Yesterday we visited a Mongol family, living 2 hours away from Ulaanbaatar, with a group of about 15 people. As this family are relatives of one of the VSO staff we could all come and they were prepared for so many people. This is how the visit went and some things about the Mongolian culture.
We came by bus, driving the main road (asphalt). At one point, the bus got off the road and just crossed the country. There were some signs of cars that have done that before, but it was definitely not a real road that we followed… The Mongolian family had already seen us (though we couldn’t see them) and when the driver called them, they could tell him exactly where he should be heading to (second mountain left, after the herd of sheep to the right.. stuff like that). It is almost always necessary to make a phone call to find a family. When we arrived, the farmer was already waiting for us and his wife had prepared tea with milk.
Entering a ger, you shouldn’t step on the doorstep and don’t lean agains the posts. If you trip coming in, it is considered good luck, if you trip going out, it is bad luck. We all came in and the men could sit in the front (just opposite of the door) and the women were sitting at the sides. We all drunk the tea which was very nice and not salty as usual (maybe because they knew foreigners would come). After giving some gifts, there was some talking going on. We had some people who could translate for us, which was very nice. The farmer told about his situation.
He held some sheep, goats, cows and horses. During day, the animals were walking outside in the field and the farmer checked them now and then by binoculars to check where they were. Around dawn, he would get a horse and bring the cattle home, where they would be staying for the night. These months is the time that the animals give birth and he expected around a 120 deliveries in a short time. He constructed a small open barn for the young animals and already one 2-day-old lamb and some older calves were in there. In April he would take his gers (one for living and one for storage) and belongings (including animals) and would move 25 km further to the summer fields. He and his family would stay there for about half a year and then come back to this place for winter. So they moved twice a year.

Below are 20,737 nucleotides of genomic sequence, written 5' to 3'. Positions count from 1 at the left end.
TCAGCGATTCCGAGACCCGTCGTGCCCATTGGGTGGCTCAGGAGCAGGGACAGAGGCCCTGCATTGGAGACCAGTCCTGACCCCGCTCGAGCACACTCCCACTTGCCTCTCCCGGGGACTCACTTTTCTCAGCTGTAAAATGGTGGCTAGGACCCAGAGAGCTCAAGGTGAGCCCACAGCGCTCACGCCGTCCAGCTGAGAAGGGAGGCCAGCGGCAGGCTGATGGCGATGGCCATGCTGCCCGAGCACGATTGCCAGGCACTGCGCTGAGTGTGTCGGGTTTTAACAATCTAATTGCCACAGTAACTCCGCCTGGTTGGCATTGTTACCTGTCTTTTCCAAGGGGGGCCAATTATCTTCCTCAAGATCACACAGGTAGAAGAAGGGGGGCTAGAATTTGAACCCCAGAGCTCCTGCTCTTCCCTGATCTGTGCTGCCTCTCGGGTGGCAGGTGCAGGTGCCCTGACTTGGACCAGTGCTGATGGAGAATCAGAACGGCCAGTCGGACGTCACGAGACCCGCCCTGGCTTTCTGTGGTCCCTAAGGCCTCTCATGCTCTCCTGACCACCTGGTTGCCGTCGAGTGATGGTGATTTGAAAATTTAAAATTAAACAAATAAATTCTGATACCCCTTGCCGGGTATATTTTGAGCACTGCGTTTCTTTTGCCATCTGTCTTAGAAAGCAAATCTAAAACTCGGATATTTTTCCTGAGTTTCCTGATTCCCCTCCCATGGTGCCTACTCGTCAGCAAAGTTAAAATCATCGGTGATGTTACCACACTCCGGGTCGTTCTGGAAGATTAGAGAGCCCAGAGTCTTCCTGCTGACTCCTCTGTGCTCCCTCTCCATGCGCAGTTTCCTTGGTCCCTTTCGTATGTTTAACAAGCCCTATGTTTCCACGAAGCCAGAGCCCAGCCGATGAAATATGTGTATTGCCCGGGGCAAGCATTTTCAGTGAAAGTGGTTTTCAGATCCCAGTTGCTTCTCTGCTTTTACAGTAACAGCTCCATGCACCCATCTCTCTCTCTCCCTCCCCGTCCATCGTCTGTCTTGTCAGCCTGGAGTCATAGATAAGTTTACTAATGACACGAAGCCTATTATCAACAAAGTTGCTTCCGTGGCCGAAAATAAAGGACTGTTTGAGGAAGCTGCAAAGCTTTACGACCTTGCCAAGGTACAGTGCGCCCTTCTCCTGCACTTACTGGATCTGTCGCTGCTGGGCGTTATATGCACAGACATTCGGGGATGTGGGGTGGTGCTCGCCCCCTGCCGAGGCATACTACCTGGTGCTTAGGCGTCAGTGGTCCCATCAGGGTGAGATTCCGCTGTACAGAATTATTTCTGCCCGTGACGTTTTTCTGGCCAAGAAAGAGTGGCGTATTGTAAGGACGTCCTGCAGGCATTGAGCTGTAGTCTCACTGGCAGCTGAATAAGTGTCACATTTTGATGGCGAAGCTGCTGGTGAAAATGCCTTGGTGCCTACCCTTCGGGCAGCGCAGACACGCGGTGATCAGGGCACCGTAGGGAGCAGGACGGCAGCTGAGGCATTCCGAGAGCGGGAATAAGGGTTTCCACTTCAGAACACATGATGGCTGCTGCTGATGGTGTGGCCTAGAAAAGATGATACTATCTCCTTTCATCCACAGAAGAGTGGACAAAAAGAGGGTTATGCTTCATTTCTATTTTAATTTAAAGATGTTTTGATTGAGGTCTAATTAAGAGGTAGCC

During our stay we could walk around freely and saw that this farmer had a satellite for his flatscreen television and two solar panels for electricity. He and his wife had a mobile phone as well. This complemented their lifestyle very well and is a nice mixture of a way of living that is many years old and the modern technology. Some neighbors came as they had seen the bus driving towards the ger. They were welcomed very friendly as well. When we climbed the nearby mountains later on, we saw that there were only two gers within a distance of about 1 km of this ger…
Children of this farmers’ family stay home until they are about 6 years old. Then they will go to some relatives in a nearby city (for this family that was Ulaanbaatar) and attend school. They have holidays for 3 months in summer and go back home then. The oldest son of this family had just won a horse race last year and was proudly photographed for that years’ calendar! The youngest two children were still at home.
More information about the farmers’ practices and the Mongolian lifestyle will follow!